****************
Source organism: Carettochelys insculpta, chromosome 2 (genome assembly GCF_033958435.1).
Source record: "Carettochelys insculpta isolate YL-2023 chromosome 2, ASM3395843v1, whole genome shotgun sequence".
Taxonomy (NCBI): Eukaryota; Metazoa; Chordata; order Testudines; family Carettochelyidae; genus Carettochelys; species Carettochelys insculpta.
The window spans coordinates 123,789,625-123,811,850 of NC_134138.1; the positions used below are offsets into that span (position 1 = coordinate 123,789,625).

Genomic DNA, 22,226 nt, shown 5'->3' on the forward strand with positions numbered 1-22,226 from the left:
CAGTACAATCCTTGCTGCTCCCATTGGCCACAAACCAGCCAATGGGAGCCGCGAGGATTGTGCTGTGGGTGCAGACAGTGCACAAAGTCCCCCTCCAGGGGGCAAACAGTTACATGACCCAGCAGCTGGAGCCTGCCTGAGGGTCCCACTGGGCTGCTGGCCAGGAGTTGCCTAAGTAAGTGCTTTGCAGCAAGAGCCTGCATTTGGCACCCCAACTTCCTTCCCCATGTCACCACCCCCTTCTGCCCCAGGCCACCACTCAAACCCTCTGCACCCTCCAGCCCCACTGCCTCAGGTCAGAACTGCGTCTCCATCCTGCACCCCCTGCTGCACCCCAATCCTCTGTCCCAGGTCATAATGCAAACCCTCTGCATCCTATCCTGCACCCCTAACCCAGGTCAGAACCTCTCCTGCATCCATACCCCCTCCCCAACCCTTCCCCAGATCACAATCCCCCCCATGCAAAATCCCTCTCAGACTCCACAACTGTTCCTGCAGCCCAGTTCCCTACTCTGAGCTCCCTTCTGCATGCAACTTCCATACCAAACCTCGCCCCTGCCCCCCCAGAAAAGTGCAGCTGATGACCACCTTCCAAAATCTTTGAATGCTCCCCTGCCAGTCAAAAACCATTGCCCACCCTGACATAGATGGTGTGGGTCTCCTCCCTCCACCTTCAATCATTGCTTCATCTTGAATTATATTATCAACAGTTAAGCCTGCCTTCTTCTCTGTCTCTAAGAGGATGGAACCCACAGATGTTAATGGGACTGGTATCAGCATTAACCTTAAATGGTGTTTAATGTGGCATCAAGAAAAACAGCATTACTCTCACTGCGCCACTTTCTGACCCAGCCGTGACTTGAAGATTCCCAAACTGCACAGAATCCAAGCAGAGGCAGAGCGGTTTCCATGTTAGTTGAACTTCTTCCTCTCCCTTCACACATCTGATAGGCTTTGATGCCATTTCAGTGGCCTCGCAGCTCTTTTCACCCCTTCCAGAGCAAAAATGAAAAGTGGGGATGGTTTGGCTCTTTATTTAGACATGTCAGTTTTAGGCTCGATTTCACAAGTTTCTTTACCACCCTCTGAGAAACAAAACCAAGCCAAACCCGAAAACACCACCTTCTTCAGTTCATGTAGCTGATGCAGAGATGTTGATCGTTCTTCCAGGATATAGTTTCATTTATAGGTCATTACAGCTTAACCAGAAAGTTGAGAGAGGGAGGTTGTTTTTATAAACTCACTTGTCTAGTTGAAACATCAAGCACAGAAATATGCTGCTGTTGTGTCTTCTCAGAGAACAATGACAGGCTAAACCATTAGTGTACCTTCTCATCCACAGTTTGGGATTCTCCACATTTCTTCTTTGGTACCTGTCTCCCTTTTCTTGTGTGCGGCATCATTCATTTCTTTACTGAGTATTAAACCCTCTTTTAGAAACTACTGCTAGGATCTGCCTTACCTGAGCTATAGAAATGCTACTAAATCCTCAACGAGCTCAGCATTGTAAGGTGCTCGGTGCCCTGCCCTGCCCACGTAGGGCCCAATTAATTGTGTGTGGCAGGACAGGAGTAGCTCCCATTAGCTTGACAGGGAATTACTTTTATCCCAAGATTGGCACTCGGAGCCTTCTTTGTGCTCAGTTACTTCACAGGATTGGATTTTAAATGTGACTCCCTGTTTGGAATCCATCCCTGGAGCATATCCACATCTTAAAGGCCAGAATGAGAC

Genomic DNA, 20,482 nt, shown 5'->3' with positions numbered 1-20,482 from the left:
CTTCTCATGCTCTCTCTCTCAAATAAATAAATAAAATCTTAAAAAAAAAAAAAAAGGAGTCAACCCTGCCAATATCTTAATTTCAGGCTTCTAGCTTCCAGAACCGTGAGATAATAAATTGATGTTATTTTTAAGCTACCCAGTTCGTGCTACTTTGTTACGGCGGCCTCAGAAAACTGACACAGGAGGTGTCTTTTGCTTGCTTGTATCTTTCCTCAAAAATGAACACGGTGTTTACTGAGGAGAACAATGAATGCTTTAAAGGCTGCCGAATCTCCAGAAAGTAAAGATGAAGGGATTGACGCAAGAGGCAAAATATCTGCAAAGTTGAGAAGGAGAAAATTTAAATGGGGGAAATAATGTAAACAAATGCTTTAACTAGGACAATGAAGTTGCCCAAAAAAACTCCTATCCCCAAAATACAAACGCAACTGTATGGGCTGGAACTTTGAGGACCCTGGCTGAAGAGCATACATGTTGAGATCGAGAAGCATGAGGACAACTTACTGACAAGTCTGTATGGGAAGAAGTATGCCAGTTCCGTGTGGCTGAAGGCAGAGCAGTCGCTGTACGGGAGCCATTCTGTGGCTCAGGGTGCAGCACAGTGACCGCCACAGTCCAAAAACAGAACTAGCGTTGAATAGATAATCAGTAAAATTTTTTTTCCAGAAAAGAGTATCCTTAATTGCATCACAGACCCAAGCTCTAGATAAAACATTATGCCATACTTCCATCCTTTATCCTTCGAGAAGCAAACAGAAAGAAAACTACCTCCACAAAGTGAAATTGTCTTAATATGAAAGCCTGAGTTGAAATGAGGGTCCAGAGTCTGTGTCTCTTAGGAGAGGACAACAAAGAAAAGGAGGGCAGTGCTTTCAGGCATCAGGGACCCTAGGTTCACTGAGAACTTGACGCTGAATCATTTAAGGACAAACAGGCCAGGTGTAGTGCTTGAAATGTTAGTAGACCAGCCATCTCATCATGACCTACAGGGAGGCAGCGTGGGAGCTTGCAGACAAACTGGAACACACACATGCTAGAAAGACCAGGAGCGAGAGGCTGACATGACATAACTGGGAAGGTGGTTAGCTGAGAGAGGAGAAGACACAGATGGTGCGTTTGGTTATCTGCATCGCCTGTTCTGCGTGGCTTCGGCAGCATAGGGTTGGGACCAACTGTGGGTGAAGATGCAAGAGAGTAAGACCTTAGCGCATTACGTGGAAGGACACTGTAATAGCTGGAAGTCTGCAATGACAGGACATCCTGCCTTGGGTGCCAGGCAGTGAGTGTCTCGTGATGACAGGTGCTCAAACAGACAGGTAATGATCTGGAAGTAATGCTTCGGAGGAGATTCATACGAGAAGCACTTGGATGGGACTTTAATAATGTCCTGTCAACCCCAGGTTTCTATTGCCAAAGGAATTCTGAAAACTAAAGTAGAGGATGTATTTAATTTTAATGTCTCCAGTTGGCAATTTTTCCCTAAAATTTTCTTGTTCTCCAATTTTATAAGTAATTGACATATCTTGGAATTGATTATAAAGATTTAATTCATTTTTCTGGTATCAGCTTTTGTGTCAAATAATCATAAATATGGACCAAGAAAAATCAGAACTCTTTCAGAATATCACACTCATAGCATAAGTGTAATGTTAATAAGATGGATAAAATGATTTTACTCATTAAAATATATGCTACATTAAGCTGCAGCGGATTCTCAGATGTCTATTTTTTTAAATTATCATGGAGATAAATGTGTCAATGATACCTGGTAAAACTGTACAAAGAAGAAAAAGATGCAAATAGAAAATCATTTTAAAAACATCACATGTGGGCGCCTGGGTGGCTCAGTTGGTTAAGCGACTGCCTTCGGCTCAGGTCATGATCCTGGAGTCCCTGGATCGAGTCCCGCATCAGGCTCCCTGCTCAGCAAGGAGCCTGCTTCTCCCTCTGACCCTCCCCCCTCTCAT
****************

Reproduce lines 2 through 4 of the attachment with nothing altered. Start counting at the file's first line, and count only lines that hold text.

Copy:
Source record: "Carettochelys insculpta isolate YL-2023 chromosome 2, ASM3395843v1, whole genome shotgun sequence".
Taxonomy (NCBI): Eukaryota; Metazoa; Chordata; order Testudines; family Carettochelyidae; genus Carettochelys; species Carettochelys insculpta.
The window spans coordinates 123,789,625-123,811,850 of NC_134138.1; the positions used below are offsets into that span (position 1 = coordinate 123,789,625).